A Zionism for the 21st century-Where Does Torah High Stand?

A Zionism for the 21st century-Where Does Torah High Stand?

By Miriam Perl

It’s not easy reaching young people these days—especially when it comes to instilling an attachment to the State of Israel. 

The old model of Zionism no longer holds caché among so many young people. This situation is exacerbated by the barrage of criticism and misinformation that is disseminated regularly about Israel in the mainstream press.

Can an idea deemed the “new Zionism” be the answer? 

 Where does Torah High stand on this issue? Are these ideas something that Torah High can get behind? 

It appears that traditional Zionism—whether we speak about the religious model (based on God’s promise to Abraham that his descendants will inherit the land) or the political one (based on reclaiming our independence that we once enjoyed under the monarchy of King David)— is losing its force to instill a passion for Israel, particularly among young people. This disaffection for Israel seems to be especially pronounced among teens and young adults, who fail to demonstrate the Zionist fervor that the pioneers and earlier generations showed.

Organizations such as NCSY Canada and Torah High, whose raison d’etre is to ignite passion for both Jewish identity and Israel among teens, are faced with a decidedly modern challenge.

Is it time to redefine Zionism for the 21st century in order to reach our young people? In a recent article in the Jerusalem Post,  its authors, Iris Berman, Hyatt Aronoff, Yahel Halevi, Roni Zak, and Ayelet Kalfus, present their description of a “new Zionism” that focuses on the unity of the Jewish people.

This is an idea that seeks to bring people together who occupy categories that usually divide us—including orthodox, conservative, reform, or some other designation. It rises above our many ethnic backgrounds, languages, and customs. This new Zionism is one that embraces all Jews—in all our wonderful disparity and multitude of beliefs and practices. In the authors words, “Modern Zionism should be the yearning for a strong sense of peoplehood among the Jewish nation, rooted in the centrality of Eretz Israel.”

The last words “…rooted in the centrality of Israel” are significant. This new Zionism is one that embraces the multiplicity of our people…. in the land of Israel

Why the necessity for Israel? 

Because Israel serves as the anchor that has the power to unite us. Like a root that anchors a tree with branches spreading in every direction, Israel is the common denominator, our collective claim to a shared history.  As a people who have become so fragmented—and so scattered across the world–it is especially important that Israel is there to bring us together.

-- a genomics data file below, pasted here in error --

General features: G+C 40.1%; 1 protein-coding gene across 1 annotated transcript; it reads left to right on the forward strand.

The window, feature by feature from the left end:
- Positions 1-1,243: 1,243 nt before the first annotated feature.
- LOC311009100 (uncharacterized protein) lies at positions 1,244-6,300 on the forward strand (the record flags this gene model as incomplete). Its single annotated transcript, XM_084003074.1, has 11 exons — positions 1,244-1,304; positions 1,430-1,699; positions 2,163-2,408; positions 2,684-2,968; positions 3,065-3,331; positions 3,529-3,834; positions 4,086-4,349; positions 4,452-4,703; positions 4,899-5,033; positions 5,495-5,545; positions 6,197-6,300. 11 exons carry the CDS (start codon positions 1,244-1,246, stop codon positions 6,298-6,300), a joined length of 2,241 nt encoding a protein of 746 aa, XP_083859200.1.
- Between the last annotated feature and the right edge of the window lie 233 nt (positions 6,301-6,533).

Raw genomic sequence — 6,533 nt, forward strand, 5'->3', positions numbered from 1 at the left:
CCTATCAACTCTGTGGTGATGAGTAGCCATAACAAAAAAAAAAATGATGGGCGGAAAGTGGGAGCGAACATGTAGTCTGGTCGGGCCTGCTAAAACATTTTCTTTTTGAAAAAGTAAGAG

A Hybrid Model At Heart

So it appears that this so called “new Zionism” is really a hybrid—highlighting the importance of coming together as a people, while not forsaking the importance of the land.

In reaching out to young Jewish teens across Canada, Torah High and NCSY Canada have managed to spark the passion for both Jewish identity and Israel— ideas that are inextricably linked. Torah High’s teachers and NCSY Canada’s youth leaders successfully instill a love for Judaism and Israel among our teen demographic because we show them that they all belong under the wide tent of the Jewish people—without forsaking the traditional narrative from which it springs.

As a school that has its feet both in history and modernity, Torah High serves as beautiful example of co-existence. While the school’s teachers practice Judaism across the spectrum of religious observance, they reach the students on their own terms. Our teachers allow the students to incorporate the aspects of our heritage and tradition that speak to them personally so that they can fashion a strong Jewish identity that reflects their own journey and understanding.  At the same time, the students’ close relationship with their teachers allow them to dispel any narrow views about of what it means to be “religious.”

Judaism and Jewish life is not presented as a wholesale cannon that students are persuaded to adopt.  Rather, they are exposed to the beauty of the Hebrew language, the universality of Jewish values, and the spiritual foundations inherent in its practices. The students embrace the old and new idea that we are all created in the image of God, and that all people are therefore deserving of our acceptance and love. Torah High students learn that Jewish values stem from a divine imperative, one that seeks ultimately to spread goodness in the world.  Whether travelling to Israel on the March of the Living, studying Jewish poetry, or comparing Eli Weisel’s “Night” with Shakespeare’s “Merchant of Venice” in English class, students learn about Jewish identity that personal and reflective of our modern times.

Students at Torah High have experienced their connection to other Jews most powerfully when they are in Israel. When they travel to Israel on TJJ (the Jerusalem Journey, NCSY Canada’s flagship Israel summer trip), or on the March of the Living (after taking the March of the Living course at Torah High), teens discover that there is a shared history in the land that unites us.

One student had this to say upon her return from Israel on TJJ:

When I finally arrived in Israel, I felt a sense of relief breathing hot Israeli air and being surrounded by fellow Jews. I was united with my new family, and I already started making friends. Since day one of my TJJ experience, I have been challenged spiritually and physically. I never would have thought that I would have learnt so much being a Jew.

The challenge to light the fire of Zionism in our young people is real, but it can be done!